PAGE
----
The internet makes it a difficult place to judge perceptions, especially when it comes to cars and automobiles in general. Normally, the most vocal are the die-hard enthusiasts, with the common consumer sitting on the sidelines with a more grounded opinion. If you’re vocal on a website, you care and you care deeply about a vehicle, product, so on and so forth.
That is no different when we talk about the Holden Commodore, and we get plenty of enthusiasts across the globe to chime in on the beloved, home-grown sedan. Hell, I’m an enthusiast and I get it. I bought a VF Commodore (Chevrolet SS). No, the Commodore may not originally have Australian roots, but over decades, it has become a defacto display of Australian motoring.
So, when Holden unveiled the 2018 Commodore, you can only imagine the reactions we received regarding the imported-from-Germany sheetmetal. However, if we dig deeper, it’s not what it seems initially.
Personally, I like to engage with the community and try to grab a snapshot of feelings. When it comes to the 2018 Holden NG Commodore, I’ve found one overarching thing: it looks good, seems good, but it’s not a Commodore. Has Holden made a mistake in keeping such a sacred nameplate?
After all, Ford retired the trusted Falcon nameplate with the demise of its local manufacturing operations, paving way for the Ford Mondeo (Fusion) to take its place. Holden could have easily followed suit and buried the Commodore name to make way for the Holden Insignia.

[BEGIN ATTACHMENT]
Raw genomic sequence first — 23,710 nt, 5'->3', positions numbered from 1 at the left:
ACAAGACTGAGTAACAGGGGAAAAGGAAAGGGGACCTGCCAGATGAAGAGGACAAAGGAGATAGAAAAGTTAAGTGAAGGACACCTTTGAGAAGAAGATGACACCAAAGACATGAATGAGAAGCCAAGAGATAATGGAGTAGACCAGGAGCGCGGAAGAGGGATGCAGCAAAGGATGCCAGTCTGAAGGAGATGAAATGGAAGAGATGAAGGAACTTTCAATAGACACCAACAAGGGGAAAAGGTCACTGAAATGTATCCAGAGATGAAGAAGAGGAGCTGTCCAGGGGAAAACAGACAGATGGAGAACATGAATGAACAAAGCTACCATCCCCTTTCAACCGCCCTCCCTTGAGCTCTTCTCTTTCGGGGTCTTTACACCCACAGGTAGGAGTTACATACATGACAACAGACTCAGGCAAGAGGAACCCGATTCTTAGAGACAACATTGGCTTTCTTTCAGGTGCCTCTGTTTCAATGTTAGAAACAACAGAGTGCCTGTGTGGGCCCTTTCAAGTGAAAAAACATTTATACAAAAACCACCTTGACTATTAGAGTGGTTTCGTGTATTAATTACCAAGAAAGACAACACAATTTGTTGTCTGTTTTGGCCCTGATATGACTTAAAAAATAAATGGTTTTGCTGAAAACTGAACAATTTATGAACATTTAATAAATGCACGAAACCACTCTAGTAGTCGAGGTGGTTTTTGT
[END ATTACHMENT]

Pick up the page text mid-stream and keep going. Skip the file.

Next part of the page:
But, as someone who studied marketing, I get it. It’s tough to let go of a nameplate with that much cache. Everyone knows Commodore, and what’s that old saying? There’s no such thing as bad press?
That’s not even to say the 2018 Commodore has gotten bad press. Australian press walked away delighted with the upscale cabin, buttoned-down driving dynamics and more. Let’s not kid ourselves, either, the 2018 Holden Commodore looks good.
No, it certainly isn’t the traditional, three-box sedan with rear-wheel drive and a V8 engine option, but Holden did its homework. After countless focus groups, surveys and studies, it found the average consumer wanted to see the Commodore name live on. So, here we have it.
Because the Commodore isn’t simply the sedan you can get a bonkers V8 engine in, it stands for much more. It’s a family car; it has transported Australians and their kin for decades. Right now, the 2018 Commodore sure looks up to the task to continue what it does best. We have to remember, just because there’s a V8 engine option doesn’t mean every single Commodore buyer has opted for it.
Whether the whole “what’s in a name?” idea comes back to haunt Holden remains to be seen. But, considering the brand is on course to rewrite its history for the better, everything will probably be okay. We’re living through rock bottom; it’s a time when the wounds of local manufacturing are still fresh and need a few more licks.
No, it’s not the Commodore we know and love, but it will likely usher in a new era of what locals can expect from a car for Australians, even if it’s built in Germany.